London as it could be

[Image: London as it could be, courtesy of the Richard Rogers Partnership].

In 1986, the British architect Richard Rogers "put forward a series of visionary, but not impractical, proposals for transforming a large area of central London."
The proposals were called London as it could be.

[Image: London as it could be, courtesy of the Richard Rogers Partnership].

The project "aroused a great deal of public interest," we read, but it was nonetheless "dismissed as impractical by those in power."
This rejection led Rogers to publish "a book (with shadow minister Mark Fisher) critical of government policies and suggesting a series of alternatives. This was a brave move," the Rogers Partnership website states, for it came at a time "when architects were widely seen as mere facilitators of development."
The book – and the project, depicted here – thus "reflected Roger's conviction that the practice of architecture cannot be detached from social and political issues."

[Images: London as it could be, courtesy of the Richard Rogers Partnership].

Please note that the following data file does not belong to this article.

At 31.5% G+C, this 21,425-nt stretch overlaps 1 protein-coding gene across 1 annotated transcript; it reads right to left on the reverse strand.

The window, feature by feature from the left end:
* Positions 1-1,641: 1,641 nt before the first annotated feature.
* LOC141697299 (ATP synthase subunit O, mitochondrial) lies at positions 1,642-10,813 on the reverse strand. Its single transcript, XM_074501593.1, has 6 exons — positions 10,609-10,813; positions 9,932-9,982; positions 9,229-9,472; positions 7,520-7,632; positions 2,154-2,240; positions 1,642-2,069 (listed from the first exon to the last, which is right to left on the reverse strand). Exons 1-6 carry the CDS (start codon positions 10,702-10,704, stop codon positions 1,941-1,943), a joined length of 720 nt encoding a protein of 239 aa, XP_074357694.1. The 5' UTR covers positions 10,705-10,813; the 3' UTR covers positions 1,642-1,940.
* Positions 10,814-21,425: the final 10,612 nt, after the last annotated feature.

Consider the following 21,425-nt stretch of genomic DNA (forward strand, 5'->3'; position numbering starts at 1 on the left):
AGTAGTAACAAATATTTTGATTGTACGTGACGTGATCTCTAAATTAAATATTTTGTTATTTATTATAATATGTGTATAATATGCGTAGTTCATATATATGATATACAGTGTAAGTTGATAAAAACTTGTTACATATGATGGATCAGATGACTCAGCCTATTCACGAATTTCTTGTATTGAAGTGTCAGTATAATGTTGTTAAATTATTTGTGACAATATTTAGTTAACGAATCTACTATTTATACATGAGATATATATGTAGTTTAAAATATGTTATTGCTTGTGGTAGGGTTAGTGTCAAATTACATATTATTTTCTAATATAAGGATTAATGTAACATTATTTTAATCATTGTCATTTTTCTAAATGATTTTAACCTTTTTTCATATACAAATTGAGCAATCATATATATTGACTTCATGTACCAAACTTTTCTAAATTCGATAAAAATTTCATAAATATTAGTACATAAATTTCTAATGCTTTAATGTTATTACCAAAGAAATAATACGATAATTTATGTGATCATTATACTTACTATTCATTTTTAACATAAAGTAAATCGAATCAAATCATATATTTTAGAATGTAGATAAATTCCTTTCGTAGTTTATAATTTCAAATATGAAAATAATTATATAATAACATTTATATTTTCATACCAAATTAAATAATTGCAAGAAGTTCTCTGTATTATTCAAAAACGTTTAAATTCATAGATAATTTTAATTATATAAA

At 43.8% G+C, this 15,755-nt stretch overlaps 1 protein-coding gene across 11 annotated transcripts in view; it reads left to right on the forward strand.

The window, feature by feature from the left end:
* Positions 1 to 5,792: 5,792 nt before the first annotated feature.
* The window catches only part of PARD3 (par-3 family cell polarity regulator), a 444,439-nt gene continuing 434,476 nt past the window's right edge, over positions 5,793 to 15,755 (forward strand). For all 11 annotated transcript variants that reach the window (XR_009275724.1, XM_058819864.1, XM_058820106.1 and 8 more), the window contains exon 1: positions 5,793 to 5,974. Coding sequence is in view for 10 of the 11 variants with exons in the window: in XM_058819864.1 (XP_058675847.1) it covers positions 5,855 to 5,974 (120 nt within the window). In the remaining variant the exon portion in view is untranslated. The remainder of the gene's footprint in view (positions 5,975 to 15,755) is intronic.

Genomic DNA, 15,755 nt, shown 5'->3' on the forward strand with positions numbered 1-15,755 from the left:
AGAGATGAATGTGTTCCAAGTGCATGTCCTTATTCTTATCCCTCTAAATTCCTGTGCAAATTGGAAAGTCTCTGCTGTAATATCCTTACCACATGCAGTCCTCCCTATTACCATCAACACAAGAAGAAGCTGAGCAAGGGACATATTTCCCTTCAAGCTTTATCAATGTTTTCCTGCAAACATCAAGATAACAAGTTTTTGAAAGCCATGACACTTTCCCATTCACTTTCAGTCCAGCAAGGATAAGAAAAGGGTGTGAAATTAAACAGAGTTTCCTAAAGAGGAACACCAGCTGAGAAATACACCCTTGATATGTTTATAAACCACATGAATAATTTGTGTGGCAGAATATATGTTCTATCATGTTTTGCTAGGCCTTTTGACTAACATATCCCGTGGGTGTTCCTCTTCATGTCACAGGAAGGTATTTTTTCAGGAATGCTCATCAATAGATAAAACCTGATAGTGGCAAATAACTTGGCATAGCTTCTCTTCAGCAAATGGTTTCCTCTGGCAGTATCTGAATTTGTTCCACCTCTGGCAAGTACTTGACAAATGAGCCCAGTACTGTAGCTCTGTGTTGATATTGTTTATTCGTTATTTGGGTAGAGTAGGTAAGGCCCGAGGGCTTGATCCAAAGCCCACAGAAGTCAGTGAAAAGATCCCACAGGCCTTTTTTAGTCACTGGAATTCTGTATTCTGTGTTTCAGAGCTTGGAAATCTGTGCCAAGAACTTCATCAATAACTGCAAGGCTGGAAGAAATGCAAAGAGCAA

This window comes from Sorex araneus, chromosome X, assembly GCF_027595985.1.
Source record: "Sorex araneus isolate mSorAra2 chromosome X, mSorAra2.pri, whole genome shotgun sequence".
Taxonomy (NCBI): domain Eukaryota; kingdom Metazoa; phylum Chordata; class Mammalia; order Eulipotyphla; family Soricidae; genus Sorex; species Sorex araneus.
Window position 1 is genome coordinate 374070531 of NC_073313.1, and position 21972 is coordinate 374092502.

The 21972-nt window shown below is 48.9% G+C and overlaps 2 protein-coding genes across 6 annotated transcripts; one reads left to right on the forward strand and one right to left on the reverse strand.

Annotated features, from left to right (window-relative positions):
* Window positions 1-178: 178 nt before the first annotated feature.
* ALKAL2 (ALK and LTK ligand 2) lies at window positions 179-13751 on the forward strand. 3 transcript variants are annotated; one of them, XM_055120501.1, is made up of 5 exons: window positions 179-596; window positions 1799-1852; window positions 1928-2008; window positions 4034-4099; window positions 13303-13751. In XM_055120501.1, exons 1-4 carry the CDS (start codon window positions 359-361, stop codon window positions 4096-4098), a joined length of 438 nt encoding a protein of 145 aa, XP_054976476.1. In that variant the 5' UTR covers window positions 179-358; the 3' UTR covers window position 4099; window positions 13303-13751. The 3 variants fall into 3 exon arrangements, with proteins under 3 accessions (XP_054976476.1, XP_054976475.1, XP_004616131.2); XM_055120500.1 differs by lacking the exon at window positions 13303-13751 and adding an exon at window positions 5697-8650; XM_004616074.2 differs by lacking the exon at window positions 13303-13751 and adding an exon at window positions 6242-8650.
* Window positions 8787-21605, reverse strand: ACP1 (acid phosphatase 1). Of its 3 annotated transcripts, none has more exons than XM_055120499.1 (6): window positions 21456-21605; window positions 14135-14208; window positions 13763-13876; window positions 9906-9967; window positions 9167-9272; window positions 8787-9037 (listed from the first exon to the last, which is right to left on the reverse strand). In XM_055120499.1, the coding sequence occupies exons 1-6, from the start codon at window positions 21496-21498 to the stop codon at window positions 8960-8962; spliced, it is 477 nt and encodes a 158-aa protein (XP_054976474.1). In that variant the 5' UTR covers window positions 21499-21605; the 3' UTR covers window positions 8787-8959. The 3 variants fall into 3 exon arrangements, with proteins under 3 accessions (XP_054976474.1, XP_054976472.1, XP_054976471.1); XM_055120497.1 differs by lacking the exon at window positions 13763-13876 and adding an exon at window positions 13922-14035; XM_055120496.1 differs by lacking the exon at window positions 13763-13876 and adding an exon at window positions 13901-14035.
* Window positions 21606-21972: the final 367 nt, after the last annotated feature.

How turning London into a collection of giant syringes addressed these concerns is perhaps the topic of a future conversation...
A few more images of the project are available here.

(See also A Sketch for London).

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Blogger Tim said...

I keep wanting to comment on this and then I think, no, he's said it all by just putting these two posts together. If there were a pulitzer for blog post juxtaposition you would win hands down.

I'm dumbfounded . . .

February 10, 2007 4:58 AM  
Anonymous Anonymous said...

wow .. fascinating and perplexing .. ! check out shrinking cities exhibition and research project ... now on exhibit at both MOCAD (detroit) and Cranbrook (bloomfield hills) ... cranbrook has on display a series or collection of research / analysis projects and the MOCAD show is comprised primarily of interventions and proposals for dealing with such 'shrinking cities' ... including city-eating / processing machines, loose cattle in urban spaces, radio driving tour of hyper-local detroit 'pioneers' activists and farmers, and an incredible 'ghetto palm / tree of heaven workshop' project .... enjoy!

February 11, 2007 5:39 PM  
Blogger s c o t t y p said...

i can see how the pompidou happened prior to this. a little late for the megastructure proposals that kenzo tange and kurokawa were doing (metabolist movement) circa 1960 in tokyo. i liked the "facilitators of development" .... and naturally economic viability was considered by someone, rather than economic viability being the only stage required to consider such additions to the civility of our cities.

May 15, 2007 8:33 AM  

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